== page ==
Meeting News Coverage

Diet, supplements may help reverse endothelial dysfunction

A diet low in grains, beans and certain vegetables combined with supplements containing polyphenols improved endothelial reactivity in adults at high CV risk.

“Simple removal of ‘healthy’ lectin-containing foods, and taking a few inexpensive supplements, may restore endothelial function to normal, which in turn can reverse high blood pressure, diabetes and obesity,” Steven R. Gundry, MD, medical director of the International Heart and Lung Institute at The Center for Restorative Medicine, Palm Springs, Calif., said in a press release.

Steven R. Gundry, MD 

Steven R. Gundry

Gundry and colleagues studied 200 participants aged 51 to 86 years (40% women) with evidence of CVD risk factors. The participants were enrolled in a dietary program that restricted foods high in lectin, a sugar-binding protein. Restricted foods included grains, beans, fruit, poultry and plants belonging to the nightshade family. Emphasized foods included leafy green vegetables, shellfish and fish, olive oil and grass-fed animal protein. Participants were instructed to take 2,000 mg to 4,000 mg of high docosahexaenoic acid fish oil, 200 mg grape seed oil extract and 50 mg pycnogenol per day. Endothelial reactivity was assessed using peripheral arterial tonometry (PAT) before and after a 5-minute arm occlusion using the EndoPAT 2000 (Itamar) at baseline and at 6 months.

According to results presented at the American Heart Association’s Arteriosclerosis, Thrombosis and Vascular Biology Scientific Sessions, the participants’ mean endothelial reactivity was 1.88. Seventy-two percent of participants exhibited endothelial dysfunction (<1.6). At 6 months, mean endothelial reactivity increased to 2.25 (P<.01). Only 20% of participants exhibited endothelial dysfunction at 6 months, but all had increased endothelial reactivity numbers, according to the study abstract.

Ten participants stopped taking the polyphenol-containing supplements after a normal PAT; however, all developed endothelial dysfunction, based on repeat PAT.

For more information:

Gundry SR. Presentation #137. Presented at: American Heart Association’s Arteriosclerosis, Thrombosis and Vascular Biology Scientific Sessions; May 1-3, 2013; Lake Buena Vista, Fla.

Disclosure: Gundry reports no relevant financial disclosures.

A diet low in grains, beans and certain vegetables combined with supplements containing polyphenols improved endothelial reactivity in adults at high CV risk.

“Simple removal of ‘healthy’ lectin-containing foods, and taking a few inexpensive supplements, may restore endothelial function to normal, which in turn can reverse high blood pressure, diabetes and obesity,” Steven R. Gundry, MD, medical director of the International Heart and Lung Institute at The Center for Restorative Medicine, Palm Springs, Calif., said in a press release.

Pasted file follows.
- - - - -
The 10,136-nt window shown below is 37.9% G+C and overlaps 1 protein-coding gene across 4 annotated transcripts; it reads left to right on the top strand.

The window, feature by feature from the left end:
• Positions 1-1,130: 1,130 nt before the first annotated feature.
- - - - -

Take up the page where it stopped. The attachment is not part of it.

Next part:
Steven R. Gundry, MD 

Steven R. Gundry

Gundry and colleagues studied 200 participants aged 51 to 86 years (40% women) with evidence of CVD risk factors. The participants were enrolled in a dietary program that restricted foods high in lectin, a sugar-binding protein. Restricted foods included grains, beans, fruit, poultry and plants belonging to the nightshade family. Emphasized foods included leafy green vegetables, shellfish and fish, olive oil and grass-fed animal protein. Participants were instructed to take 2,000 mg to 4,000 mg of high docosahexaenoic acid fish oil, 200 mg grape seed oil extract and 50 mg pycnogenol per day. Endothelial reactivity was assessed using peripheral arterial tonometry (PAT) before and after a 5-minute arm occlusion using the EndoPAT 2000 (Itamar) at baseline and at 6 months.

According to results presented at the American Heart Association’s Arteriosclerosis, Thrombosis and Vascular Biology Scientific Sessions, the participants’ mean endothelial reactivity was 1.88. Seventy-two percent of participants exhibited endothelial dysfunction (<1.6). At 6 months, mean endothelial reactivity increased to 2.25 (P<.01). Only 20% of participants exhibited endothelial dysfunction at 6 months, but all had increased endothelial reactivity numbers, according to the study abstract.

Ten participants stopped taking the polyphenol-containing supplements after a normal PAT; however, all developed endothelial dysfunction, based on repeat PAT.

For more information:

Gundry SR. Presentation #137. Presented at: American Heart Association’s Arteriosclerosis, Thrombosis and Vascular Biology Scientific Sessions; May 1-3, 2013; Lake Buena Vista, Fla.

Disclosure: Gundry reports no relevant financial disclosures.

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